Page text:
published by Joseph Fort Newton holds what I feel compelled to
regard as a sounder view; namely, that while Herndon was at
times reckless and at times biased, nevertheless he is in the
main to be relied upon.

Three things are to be borne in mind: Herndon was a literary
man by nature; but he was not by training a developed artist;
he was a romantic of the full flood of American romanticism and
there are traceable in him the methods of romantic portraiture.
Had he been an Elizabethan one can imagine him laboring hard
with great pride over an inferior "Tamburlane the Great"--and
perhaps not knowing that it was inferior. Furthermore, he had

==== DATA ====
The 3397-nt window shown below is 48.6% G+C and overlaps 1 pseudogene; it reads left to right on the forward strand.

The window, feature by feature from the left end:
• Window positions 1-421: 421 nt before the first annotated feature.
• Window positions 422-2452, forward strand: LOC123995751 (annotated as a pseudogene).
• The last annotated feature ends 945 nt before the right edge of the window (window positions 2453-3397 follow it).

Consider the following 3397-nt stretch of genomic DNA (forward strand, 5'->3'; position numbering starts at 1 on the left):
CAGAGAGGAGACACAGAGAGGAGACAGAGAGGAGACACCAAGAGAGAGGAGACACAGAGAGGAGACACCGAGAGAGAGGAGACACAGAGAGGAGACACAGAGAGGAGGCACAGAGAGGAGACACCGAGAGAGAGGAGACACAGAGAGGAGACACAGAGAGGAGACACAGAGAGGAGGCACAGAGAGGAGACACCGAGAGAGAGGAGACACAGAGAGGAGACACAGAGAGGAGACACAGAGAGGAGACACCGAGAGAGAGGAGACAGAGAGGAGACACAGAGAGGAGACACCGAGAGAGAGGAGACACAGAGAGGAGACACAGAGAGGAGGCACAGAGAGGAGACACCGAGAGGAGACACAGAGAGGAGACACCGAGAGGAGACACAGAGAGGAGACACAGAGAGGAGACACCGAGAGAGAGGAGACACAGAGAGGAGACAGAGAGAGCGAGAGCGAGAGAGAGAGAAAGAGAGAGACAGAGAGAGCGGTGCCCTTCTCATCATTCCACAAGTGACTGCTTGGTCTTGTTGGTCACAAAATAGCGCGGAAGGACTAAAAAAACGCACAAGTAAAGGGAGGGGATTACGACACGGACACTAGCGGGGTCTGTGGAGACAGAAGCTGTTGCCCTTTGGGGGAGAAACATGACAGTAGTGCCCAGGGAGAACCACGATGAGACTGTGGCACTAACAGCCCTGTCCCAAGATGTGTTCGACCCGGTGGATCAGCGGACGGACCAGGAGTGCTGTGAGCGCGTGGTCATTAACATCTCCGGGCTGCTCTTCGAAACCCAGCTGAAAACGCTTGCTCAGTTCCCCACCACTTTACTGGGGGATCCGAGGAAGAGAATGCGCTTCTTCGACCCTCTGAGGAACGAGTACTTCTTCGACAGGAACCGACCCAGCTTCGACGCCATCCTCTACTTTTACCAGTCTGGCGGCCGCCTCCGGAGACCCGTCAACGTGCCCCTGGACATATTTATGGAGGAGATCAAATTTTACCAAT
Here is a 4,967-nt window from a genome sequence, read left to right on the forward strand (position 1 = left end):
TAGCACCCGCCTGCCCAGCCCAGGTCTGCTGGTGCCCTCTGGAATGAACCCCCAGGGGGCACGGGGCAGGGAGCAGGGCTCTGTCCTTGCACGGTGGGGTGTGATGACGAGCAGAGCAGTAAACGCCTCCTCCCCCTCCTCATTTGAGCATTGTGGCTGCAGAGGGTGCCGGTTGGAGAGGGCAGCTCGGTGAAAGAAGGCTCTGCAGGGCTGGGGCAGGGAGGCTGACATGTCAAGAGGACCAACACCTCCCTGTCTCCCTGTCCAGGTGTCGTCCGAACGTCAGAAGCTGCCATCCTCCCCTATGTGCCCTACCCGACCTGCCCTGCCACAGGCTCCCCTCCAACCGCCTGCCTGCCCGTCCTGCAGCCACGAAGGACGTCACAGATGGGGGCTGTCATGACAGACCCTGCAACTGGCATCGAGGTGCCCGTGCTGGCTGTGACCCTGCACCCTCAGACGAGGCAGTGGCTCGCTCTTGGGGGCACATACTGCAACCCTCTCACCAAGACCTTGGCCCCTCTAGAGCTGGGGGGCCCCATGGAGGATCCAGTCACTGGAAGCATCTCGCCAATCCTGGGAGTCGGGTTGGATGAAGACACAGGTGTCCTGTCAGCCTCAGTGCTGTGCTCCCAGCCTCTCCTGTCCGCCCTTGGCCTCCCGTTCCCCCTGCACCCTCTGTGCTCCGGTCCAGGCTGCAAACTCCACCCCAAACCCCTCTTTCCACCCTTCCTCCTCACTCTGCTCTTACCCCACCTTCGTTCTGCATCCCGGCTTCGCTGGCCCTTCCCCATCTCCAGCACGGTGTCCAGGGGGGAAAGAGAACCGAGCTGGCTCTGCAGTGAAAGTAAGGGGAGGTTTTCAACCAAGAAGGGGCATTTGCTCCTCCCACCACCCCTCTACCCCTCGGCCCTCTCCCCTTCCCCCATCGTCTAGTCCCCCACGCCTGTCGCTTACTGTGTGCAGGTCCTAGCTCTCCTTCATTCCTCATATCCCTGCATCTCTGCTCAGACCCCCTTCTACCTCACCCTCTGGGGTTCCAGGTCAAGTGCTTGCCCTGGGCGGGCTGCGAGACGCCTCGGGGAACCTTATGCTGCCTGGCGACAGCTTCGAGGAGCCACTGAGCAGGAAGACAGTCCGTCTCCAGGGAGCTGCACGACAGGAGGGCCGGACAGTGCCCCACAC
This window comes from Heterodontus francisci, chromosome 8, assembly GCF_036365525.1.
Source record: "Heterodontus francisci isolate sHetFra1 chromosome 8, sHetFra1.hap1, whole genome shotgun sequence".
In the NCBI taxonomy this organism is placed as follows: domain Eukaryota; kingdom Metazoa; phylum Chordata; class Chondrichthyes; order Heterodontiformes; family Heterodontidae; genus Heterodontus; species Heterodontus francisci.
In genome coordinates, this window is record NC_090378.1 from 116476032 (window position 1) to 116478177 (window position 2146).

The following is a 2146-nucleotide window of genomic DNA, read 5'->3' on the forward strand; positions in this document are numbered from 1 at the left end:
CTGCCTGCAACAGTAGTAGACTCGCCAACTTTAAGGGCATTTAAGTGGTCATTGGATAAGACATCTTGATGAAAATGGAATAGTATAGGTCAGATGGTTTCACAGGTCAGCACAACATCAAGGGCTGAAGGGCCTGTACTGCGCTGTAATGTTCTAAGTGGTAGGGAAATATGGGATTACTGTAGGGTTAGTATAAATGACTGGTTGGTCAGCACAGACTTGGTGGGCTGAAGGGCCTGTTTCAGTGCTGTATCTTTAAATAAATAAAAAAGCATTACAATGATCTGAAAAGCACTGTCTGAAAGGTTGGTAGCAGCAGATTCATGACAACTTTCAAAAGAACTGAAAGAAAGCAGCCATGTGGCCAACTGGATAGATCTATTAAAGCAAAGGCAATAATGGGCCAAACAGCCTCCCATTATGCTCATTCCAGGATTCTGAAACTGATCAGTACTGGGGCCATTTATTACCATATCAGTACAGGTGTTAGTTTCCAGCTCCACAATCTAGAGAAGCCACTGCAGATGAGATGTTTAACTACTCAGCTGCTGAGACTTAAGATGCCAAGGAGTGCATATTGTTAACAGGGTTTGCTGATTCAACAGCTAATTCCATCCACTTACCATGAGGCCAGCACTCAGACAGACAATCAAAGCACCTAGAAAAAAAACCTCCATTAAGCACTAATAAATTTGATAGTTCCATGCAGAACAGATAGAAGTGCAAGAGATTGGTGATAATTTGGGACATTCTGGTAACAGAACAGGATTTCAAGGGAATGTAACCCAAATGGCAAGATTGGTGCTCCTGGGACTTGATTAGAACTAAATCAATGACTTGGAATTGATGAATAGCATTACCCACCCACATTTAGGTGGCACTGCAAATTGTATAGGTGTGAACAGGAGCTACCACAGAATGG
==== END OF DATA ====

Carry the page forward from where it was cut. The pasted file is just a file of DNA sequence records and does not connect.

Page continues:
not, before the storm broke on him, any realization of the
existence in America of another school of portraiture, the
heroic--conventual, that could not understand the romantic. If
Herndon strengthened as much as possible the contrasts of his
subject--such as the contrast between the sordidness of
Lincoln's origin and the loftiness of his thought--he felt that
by so doing he was merely rendering his subject in its most
brilliant aspect, giving to it the largest degree of
significance. A third consideration is Herndon's enthusiasm
for the agnostic deism that was rampant in America in his day.
Perhaps this causes his romanticism to slip a cog, to run at
times on a side-track, to become the servant of his religious
partisanship. In three words the faults of Herndon are
exaggeration, literalness and exploitiveness.

But all these are faults of degree which the careful student
can allow for. By "checking up" all the parts of Herndon that
it is possible to check up one can arrive at a pretty confident
belief that one knows how to divest the image he creates of its
occasional unrealities. When one does so, the strongest